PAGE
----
employee happiness in customer service

Nurturing Workplace Happiness in Customer Service [Part 2]

The first part of our guide to workplace happiness focused on customer service agents and their role in an organization.

We are once again joined by Tiina Saar-Veelmaa — a coach, lecturer and workplace happiness advocate with the Work 4.0 workplace innovation award under her belt. She will lend us a lens through which we can take a look at workplace happiness from a manager’s viewpoint.

Today’s agenda will include:

Should you trust or control employees?

Trust and control are pretty much the proverbial carrot and stick in the context of management. The catch is, you can either trust or control your employees; you can’t do both.

Although the temptation to lord over everyone can be high, management based on control is to be replaced with management based on trust. The only thing managers should control is whether employees need their help.

Classic organizations want managers to call all the shots, even in matters where they don’t have competence.

In true holacracy, management is decentralized. Decision-making is distributed between teams and individuals. He who is knowledgeable about his field of competence should be the one making decisions.

Human-centric management means focusing not only on employee’s performance but on answering the question “What can we do to make the employee give it 100%?” The duty of a manager is to bring out true potential.

And that means establishing that it’s okay to make mistakes.

The same pyramid that describes stages of interaction with a difficult customer can be applied to interacting with an employee. And it should lead to the same result: working together to build a better experience.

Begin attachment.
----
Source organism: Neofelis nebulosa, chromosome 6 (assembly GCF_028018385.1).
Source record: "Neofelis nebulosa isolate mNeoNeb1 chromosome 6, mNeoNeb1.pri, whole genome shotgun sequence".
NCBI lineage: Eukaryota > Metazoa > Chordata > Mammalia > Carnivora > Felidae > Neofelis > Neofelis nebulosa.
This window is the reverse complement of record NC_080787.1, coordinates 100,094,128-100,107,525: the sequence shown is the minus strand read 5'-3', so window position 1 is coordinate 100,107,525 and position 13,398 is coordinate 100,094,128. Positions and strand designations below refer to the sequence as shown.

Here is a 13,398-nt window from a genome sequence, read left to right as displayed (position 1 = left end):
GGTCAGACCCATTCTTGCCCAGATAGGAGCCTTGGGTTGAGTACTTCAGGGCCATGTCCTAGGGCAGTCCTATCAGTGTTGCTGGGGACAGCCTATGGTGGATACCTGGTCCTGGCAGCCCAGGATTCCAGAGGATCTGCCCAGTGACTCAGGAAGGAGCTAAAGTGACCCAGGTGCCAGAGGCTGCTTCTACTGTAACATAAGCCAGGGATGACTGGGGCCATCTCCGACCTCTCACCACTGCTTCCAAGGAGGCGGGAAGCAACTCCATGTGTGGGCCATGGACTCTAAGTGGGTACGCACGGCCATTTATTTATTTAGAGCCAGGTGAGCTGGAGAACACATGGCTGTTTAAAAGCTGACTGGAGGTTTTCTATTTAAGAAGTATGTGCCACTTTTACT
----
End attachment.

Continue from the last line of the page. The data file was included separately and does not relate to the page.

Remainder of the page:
interaction development pyramid

What can make a service agent’s life easier?

One of the most important things is that a CS agent doesn’t feel alone. There needs to be a sense of belonging to something greater and doing meaningful work.

It’s all about teamwork and elbow grease. Paraphrasing Hanns Johst, “When I hear the word “corporate culture”, I reach for the gun”. Nevertheless, engaging company culture is a must.

More and more companies are trying to make their teams feel like family. This can be achieved through group activities, getaways or team building exercises. The goal is to create the right atmosphere for everyone.

What every customer service employee could really benefit from is implementation of new technologies, though there is a fine line between gamification and 1984. The bottom line is, technology should help do away with routine and save time. Performance monitoring tools and customer data collection software are invaluable in customer service.

When it comes to management, there needs to be a people-first approach, which is characterized by trust instead of control. Managers need to nurture employees’ potential instead of forcing it out.

Last but not least is autonomy. This is connected to the trust-control dichotomy, as too many managers nowadays are still relying on handholding and telling exactly what (not) to do. While clear guidelines and regulations are always welcome, creativity needs space. It is the duty of a manager to find the right balance between giving independence and requiring accountability.

Should you become friends with employees?

This depends on how we define “friends”. Is it just being friendly with someone, or does it involve socializing outside of work?

The latter, although sounds nice on paper, can backfire horribly. There is this power dynamic to watch out for; no matter how candid relations can become, it will hang over you like the Sword of Damocles.